Major rituals usually have a kind of script that family members follow, and these scripts help them navigate tough emotional waters. This is particularly true for events like weddings, funerals, and graduations. For example, at weddings all the major players have a script to follow and a particular job to do, whether, the father of the bride, the mother of the bride, the best man, or the maid of honor. Even the bride and groom are given a specific script to follow, right down to their “I-do’s.”

In some families, major rituals are elaborate affairs that cost lots of time and money but fail to provide children with a sense of acceptance or families with a sense of cohesion. In fact, it’s not unusual for major rituals to leave some family members regretting that they ever participated or disappointed at what could have been.

Every year in the United States, large amounts of food are prepared and millions of homes are opened to visiting family and friends to celebrate Thanksgiving. What would make Thanksgiving a “successful” holiday? Some might say it’s the quality or quantity of food they ate, but I suspect most would say it’s simply a chance to give thanks for what they have and to be with family members and friends. If that’s true, then the next question is how much time is devoted to planning this part of the Thanksgiving ritual?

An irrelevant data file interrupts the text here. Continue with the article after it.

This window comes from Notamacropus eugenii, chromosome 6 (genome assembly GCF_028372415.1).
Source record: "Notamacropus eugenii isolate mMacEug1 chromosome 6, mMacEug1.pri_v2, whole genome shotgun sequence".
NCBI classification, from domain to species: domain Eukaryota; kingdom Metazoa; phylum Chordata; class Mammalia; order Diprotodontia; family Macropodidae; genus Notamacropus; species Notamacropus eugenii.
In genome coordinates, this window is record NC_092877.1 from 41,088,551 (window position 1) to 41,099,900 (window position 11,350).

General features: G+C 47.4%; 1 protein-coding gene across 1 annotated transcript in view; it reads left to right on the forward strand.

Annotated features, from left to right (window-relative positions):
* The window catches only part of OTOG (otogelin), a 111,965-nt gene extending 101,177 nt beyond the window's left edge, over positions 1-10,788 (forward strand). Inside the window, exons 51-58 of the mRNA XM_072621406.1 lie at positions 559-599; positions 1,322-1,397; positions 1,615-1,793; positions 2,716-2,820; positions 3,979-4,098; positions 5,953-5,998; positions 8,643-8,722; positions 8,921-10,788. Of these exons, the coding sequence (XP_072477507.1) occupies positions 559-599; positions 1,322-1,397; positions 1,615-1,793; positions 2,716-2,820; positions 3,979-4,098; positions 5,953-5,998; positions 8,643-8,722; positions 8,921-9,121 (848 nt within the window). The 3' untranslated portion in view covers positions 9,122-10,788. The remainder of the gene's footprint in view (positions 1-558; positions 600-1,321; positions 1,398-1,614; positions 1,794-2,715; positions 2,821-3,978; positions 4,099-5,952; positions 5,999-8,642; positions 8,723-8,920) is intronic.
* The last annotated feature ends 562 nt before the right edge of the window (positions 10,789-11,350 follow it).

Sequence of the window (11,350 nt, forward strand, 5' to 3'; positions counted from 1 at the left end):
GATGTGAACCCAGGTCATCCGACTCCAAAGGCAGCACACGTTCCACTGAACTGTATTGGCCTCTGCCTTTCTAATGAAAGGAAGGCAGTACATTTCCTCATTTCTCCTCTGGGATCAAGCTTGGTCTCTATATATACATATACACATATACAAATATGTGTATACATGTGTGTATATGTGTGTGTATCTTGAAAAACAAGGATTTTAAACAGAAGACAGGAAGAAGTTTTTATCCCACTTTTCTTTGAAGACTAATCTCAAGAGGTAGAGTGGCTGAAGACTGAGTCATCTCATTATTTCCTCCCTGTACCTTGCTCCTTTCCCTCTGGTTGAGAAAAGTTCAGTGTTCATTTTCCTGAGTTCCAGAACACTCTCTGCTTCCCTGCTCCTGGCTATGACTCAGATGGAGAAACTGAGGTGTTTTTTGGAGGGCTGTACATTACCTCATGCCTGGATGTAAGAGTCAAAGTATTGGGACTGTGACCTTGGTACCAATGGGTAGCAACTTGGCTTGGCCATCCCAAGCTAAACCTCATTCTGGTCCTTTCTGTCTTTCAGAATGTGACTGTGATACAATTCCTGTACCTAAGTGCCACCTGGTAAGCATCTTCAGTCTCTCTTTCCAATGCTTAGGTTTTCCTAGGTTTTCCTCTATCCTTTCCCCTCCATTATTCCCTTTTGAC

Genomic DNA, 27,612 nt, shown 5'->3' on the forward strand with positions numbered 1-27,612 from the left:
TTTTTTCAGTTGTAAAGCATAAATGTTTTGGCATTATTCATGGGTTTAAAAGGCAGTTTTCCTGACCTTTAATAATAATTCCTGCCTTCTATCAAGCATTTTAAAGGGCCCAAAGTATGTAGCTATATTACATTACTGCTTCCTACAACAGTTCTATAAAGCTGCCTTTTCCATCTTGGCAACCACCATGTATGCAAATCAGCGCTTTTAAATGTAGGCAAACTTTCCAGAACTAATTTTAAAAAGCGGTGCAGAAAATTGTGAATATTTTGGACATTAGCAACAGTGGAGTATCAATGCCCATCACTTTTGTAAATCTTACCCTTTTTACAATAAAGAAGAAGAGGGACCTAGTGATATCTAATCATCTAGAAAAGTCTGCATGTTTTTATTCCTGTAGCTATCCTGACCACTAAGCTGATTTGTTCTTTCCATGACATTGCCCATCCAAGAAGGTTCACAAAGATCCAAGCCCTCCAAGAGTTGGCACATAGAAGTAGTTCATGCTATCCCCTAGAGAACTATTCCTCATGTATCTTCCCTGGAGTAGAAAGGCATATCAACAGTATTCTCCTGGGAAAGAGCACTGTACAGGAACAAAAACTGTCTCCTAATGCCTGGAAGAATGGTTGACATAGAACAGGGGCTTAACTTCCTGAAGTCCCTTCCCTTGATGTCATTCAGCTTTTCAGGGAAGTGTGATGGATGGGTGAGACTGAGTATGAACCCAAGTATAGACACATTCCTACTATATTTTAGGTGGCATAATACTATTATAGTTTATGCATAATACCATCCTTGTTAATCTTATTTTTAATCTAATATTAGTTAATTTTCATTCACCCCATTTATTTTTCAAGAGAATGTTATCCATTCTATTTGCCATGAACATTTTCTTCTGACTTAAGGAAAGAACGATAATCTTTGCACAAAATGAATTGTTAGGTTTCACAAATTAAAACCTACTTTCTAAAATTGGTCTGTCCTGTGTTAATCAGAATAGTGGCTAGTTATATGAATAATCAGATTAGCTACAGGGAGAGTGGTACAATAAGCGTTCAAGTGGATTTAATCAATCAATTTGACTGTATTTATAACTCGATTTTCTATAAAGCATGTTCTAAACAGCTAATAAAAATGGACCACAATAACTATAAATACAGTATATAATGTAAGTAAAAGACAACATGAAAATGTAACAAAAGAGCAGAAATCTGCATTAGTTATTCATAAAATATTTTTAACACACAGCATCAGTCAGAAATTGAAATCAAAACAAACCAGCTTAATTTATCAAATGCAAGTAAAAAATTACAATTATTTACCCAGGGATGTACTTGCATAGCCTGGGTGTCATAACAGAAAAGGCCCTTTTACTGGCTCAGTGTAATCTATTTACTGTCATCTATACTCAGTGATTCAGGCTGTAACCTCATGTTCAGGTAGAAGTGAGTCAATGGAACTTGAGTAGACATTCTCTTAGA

In some homes, there is very little planning done on this front. More common is for visitors to be greeted, for all to eat their fill, for some to drink too much, and for everyone to leave. There are even some who count it a successful Thanksgiving if no one got hurt and the police weren’t called!

But what if giving thanks and reconnecting with others were truly the top priorities of the day? How would that change the look and structure of your Thanksgiving Day Ritual?

Many families have creative, memorable traditions that are part of every Thanksgiving: an annual touch football game, a day-long jigsaw puzzle, a potluck dinner with everyone’s favorite dish, or a long family walk after dinner. Some families pay special attention to how they give thanks before everyone dives into the turkey. In many families, everyone—adults and children—are invited to say what they’re most thankful for. Some families literally break bread together by passing around a small loaf of bread from which each person takes a small piece, perhaps while giving their thanks.